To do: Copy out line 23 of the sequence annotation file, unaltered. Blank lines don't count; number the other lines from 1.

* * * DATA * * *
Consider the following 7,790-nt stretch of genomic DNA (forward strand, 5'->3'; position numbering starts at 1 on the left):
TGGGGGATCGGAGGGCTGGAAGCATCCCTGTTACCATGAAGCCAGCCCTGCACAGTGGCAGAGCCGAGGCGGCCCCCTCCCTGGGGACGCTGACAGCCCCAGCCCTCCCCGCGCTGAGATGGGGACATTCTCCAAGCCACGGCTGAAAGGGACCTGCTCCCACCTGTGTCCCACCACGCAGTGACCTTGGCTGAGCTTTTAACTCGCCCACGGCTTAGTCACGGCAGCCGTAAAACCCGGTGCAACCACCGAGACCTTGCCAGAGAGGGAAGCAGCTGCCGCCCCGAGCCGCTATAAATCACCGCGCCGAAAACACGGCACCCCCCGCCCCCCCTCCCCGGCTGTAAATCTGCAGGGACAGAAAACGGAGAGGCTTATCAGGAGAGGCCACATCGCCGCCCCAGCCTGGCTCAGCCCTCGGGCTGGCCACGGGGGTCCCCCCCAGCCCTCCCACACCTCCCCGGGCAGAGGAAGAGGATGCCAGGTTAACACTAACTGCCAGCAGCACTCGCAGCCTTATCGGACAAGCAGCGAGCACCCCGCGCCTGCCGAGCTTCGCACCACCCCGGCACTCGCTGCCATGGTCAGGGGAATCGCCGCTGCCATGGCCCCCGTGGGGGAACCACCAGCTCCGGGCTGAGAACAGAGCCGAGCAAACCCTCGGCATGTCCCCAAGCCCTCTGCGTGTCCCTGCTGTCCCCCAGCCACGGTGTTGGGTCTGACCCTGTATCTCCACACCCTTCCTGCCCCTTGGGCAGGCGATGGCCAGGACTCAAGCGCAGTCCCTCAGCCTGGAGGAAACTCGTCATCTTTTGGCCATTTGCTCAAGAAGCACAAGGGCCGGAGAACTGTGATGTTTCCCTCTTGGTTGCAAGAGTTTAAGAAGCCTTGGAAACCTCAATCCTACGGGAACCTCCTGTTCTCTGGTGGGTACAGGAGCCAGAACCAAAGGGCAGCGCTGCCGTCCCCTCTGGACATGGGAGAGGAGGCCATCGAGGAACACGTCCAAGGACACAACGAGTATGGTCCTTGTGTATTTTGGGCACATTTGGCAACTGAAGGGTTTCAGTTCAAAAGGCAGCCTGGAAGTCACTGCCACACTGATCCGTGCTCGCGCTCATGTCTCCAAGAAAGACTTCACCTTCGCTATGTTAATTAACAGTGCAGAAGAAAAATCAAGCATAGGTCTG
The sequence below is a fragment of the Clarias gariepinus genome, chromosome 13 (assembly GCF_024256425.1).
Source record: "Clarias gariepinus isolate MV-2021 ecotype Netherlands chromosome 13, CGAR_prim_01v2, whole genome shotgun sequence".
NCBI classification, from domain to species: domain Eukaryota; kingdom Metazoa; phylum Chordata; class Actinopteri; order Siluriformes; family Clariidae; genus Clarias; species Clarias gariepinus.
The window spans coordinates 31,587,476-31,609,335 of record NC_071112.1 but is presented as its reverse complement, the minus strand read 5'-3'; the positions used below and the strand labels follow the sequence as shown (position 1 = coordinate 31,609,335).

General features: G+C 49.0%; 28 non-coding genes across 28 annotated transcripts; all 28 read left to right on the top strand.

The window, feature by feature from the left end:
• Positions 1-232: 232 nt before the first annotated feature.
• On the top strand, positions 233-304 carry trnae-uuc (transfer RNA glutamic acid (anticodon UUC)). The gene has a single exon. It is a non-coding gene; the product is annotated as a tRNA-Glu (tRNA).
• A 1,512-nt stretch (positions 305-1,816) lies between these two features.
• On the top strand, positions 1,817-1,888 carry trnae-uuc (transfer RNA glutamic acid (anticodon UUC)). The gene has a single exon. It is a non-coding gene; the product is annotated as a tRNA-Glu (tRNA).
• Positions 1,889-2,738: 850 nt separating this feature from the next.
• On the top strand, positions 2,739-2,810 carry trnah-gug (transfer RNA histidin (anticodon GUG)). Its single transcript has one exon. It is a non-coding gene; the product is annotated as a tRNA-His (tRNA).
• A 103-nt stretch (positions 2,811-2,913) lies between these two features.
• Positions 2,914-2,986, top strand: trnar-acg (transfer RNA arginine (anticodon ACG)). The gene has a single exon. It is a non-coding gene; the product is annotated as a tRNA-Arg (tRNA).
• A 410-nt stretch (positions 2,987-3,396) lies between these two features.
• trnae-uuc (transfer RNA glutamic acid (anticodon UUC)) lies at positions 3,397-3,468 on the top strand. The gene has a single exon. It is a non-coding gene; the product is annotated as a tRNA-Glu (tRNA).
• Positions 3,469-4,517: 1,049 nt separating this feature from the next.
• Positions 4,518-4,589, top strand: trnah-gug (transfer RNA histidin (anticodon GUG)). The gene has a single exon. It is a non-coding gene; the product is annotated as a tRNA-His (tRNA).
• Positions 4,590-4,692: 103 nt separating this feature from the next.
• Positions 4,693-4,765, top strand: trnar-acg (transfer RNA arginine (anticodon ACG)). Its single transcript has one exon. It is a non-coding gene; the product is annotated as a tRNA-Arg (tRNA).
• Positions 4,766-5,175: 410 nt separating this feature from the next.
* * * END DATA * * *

• Positions 4,766-5,175: 410 nt separating this feature from the next.